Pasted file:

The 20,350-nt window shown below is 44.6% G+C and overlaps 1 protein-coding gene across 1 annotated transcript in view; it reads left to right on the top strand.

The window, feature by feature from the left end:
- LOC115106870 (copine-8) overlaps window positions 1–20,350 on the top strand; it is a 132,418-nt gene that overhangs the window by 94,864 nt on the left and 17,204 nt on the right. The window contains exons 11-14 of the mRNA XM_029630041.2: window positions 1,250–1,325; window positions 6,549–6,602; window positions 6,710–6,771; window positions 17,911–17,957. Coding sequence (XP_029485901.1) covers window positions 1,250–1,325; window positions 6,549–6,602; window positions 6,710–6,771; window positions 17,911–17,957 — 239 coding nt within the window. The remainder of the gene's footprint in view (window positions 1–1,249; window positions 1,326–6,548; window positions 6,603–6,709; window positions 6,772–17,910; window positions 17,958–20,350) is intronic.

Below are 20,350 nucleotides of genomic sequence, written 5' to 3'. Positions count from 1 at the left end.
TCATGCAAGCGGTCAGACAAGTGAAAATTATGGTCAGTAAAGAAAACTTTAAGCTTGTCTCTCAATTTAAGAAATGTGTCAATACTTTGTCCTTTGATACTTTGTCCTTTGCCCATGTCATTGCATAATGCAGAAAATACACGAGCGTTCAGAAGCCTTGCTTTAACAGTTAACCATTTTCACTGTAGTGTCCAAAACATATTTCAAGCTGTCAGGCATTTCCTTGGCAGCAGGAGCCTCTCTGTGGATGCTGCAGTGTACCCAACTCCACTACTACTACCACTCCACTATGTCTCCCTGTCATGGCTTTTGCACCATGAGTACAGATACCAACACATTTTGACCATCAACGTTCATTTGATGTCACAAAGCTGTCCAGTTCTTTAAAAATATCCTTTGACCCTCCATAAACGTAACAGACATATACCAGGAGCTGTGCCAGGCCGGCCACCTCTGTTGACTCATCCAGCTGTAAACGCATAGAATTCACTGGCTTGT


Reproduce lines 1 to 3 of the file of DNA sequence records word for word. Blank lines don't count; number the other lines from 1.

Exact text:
The 20,350-nt window shown below is 44.6% G+C and overlaps 1 protein-coding gene across 1 annotated transcript in view; it reads left to right on the top strand.

The window, feature by feature from the left end:
- LOC115106870 (copine-8) overlaps window positions 1–20,350 on the top strand; it is a 132,418-nt gene that overhangs the window by 94,864 nt on the left and 17,204 nt on the right. The window contains exons 11-14 of the mRNA XM_029630041.2: window positions 1,250–1,325; window positions 6,549–6,602; window positions 6,710–6,771; window positions 17,911–17,957. Coding sequence (XP_029485901.1) covers window positions 1,250–1,325; window positions 6,549–6,602; window positions 6,710–6,771; window positions 17,911–17,957 — 239 coding nt within the window. The remainder of the gene's footprint in view (window positions 1–1,249; window positions 1,326–6,548; window positions 6,603–6,709; window positions 6,772–17,910; window positions 17,958–20,350) is intronic.